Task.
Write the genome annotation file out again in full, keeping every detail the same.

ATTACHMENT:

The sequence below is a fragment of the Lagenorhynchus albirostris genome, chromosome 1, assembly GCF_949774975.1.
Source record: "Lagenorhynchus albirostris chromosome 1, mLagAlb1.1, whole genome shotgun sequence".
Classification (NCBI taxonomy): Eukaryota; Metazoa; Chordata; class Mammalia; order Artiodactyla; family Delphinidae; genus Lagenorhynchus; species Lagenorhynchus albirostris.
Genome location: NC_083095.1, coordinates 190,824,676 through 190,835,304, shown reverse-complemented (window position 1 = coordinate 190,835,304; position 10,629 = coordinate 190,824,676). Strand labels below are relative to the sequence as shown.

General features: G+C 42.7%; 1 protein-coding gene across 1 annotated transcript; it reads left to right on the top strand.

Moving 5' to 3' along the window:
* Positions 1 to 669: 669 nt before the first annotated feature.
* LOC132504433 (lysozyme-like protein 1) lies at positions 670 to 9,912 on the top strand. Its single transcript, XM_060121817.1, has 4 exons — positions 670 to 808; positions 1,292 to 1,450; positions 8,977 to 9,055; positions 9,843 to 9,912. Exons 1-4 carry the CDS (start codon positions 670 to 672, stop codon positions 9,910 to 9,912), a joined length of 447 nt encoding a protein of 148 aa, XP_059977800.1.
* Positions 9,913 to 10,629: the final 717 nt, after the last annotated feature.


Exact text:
The sequence below is a fragment of the Lagenorhynchus albirostris genome, chromosome 1, assembly GCF_949774975.1.
Source record: "Lagenorhynchus albirostris chromosome 1, mLagAlb1.1, whole genome shotgun sequence".
Classification (NCBI taxonomy): Eukaryota; Metazoa; Chordata; class Mammalia; order Artiodactyla; family Delphinidae; genus Lagenorhynchus; species Lagenorhynchus albirostris.
Genome location: NC_083095.1, coordinates 190,824,676 through 190,835,304, shown reverse-complemented (window position 1 = coordinate 190,835,304; position 10,629 = coordinate 190,824,676). Strand labels below are relative to the sequence as shown.

General features: G+C 42.7%; 1 protein-coding gene across 1 annotated transcript; it reads left to right on the top strand.

Moving 5' to 3' along the window:
* Positions 1 to 669: 669 nt before the first annotated feature.
* LOC132504433 (lysozyme-like protein 1) lies at positions 670 to 9,912 on the top strand. Its single transcript, XM_060121817.1, has 4 exons — positions 670 to 808; positions 1,292 to 1,450; positions 8,977 to 9,055; positions 9,843 to 9,912. Exons 1-4 carry the CDS (start codon positions 670 to 672, stop codon positions 9,910 to 9,912), a joined length of 447 nt encoding a protein of 148 aa, XP_059977800.1.
* Positions 9,913 to 10,629: the final 717 nt, after the last annotated feature.